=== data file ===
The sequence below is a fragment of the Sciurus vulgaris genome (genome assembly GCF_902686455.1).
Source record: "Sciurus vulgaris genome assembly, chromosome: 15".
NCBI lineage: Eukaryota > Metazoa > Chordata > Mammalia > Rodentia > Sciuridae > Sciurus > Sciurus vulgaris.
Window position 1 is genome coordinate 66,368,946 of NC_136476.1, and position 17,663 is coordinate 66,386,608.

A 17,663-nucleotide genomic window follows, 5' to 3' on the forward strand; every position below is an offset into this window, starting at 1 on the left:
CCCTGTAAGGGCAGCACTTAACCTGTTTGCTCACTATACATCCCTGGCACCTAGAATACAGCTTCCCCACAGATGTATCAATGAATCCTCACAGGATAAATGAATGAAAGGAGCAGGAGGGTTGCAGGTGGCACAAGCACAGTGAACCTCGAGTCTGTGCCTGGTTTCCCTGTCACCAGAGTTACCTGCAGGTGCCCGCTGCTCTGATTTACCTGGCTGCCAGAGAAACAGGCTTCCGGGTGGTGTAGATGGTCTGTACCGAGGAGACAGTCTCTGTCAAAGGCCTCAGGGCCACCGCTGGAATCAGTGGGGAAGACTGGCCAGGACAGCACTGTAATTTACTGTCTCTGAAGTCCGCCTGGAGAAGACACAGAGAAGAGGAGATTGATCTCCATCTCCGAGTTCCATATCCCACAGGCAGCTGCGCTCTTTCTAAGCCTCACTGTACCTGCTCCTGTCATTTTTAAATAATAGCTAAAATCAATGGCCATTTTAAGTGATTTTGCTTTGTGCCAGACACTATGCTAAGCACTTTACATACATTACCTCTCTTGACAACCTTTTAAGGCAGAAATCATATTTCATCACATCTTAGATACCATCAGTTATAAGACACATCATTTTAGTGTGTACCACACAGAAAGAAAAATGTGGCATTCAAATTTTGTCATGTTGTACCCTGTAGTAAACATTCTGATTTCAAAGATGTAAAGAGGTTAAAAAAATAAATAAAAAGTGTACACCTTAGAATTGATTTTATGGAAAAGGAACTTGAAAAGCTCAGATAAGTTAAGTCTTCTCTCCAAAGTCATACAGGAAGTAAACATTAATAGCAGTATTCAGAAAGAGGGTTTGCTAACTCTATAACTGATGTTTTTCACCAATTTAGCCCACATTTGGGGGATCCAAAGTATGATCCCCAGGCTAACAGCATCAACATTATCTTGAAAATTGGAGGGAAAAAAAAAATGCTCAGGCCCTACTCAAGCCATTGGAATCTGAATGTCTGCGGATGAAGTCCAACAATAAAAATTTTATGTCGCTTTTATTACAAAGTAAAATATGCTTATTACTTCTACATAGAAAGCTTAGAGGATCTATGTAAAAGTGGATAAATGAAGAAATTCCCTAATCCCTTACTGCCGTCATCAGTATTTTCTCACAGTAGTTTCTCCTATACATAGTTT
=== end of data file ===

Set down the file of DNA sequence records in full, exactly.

The sequence below is a fragment of the Sciurus vulgaris genome (genome assembly GCF_902686455.1).
Source record: "Sciurus vulgaris genome assembly, chromosome: 15".
NCBI lineage: Eukaryota > Metazoa > Chordata > Mammalia > Rodentia > Sciuridae > Sciurus > Sciurus vulgaris.
Window position 1 is genome coordinate 66,368,946 of NC_136476.1, and position 17,663 is coordinate 66,386,608.

A 17,663-nucleotide genomic window follows, 5' to 3' on the forward strand; every position below is an offset into this window, starting at 1 on the left:
CCCTGTAAGGGCAGCACTTAACCTGTTTGCTCACTATACATCCCTGGCACCTAGAATACAGCTTCCCCACAGATGTATCAATGAATCCTCACAGGATAAATGAATGAAAGGAGCAGGAGGGTTGCAGGTGGCACAAGCACAGTGAACCTCGAGTCTGTGCCTGGTTTCCCTGTCACCAGAGTTACCTGCAGGTGCCCGCTGCTCTGATTTACCTGGCTGCCAGAGAAACAGGCTTCCGGGTGGTGTAGATGGTCTGTACCGAGGAGACAGTCTCTGTCAAAGGCCTCAGGGCCACCGCTGGAATCAGTGGGGAAGACTGGCCAGGACAGCACTGTAATTTACTGTCTCTGAAGTCCGCCTGGAGAAGACACAGAGAAGAGGAGATTGATCTCCATCTCCGAGTTCCATATCCCACAGGCAGCTGCGCTCTTTCTAAGCCTCACTGTACCTGCTCCTGTCATTTTTAAATAATAGCTAAAATCAATGGCCATTTTAAGTGATTTTGCTTTGTGCCAGACACTATGCTAAGCACTTTACATACATTACCTCTCTTGACAACCTTTTAAGGCAGAAATCATATTTCATCACATCTTAGATACCATCAGTTATAAGACACATCATTTTAGTGTGTACCACACAGAAAGAAAAATGTGGCATTCAAATTTTGTCATGTTGTACCCTGTAGTAAACATTCTGATTTCAAAGATGTAAAGAGGTTAAAAAAATAAATAAAAAGTGTACACCTTAGAATTGATTTTATGGAAAAGGAACTTGAAAAGCTCAGATAAGTTAAGTCTTCTCTCCAAAGTCATACAGGAAGTAAACATTAATAGCAGTATTCAGAAAGAGGGTTTGCTAACTCTATAACTGATGTTTTTCACCAATTTAGCCCACATTTGGGGGATCCAAAGTATGATCCCCAGGCTAACAGCATCAACATTATCTTGAAAATTGGAGGGAAAAAAAAAATGCTCAGGCCCTACTCAAGCCATTGGAATCTGAATGTCTGCGGATGAAGTCCAACAATAAAAATTTTATGTCGCTTTTATTACAAAGTAAAATATGCTTATTACTTCTACATAGAAAGCTTAGAGGATCTATGTAAAAGTGGATAAATGAAGAAATTCCCTAATCCCTTACTGCCGTCATCAGTATTTTCTCACAGTAGTTTCTCCTATACATAGTTT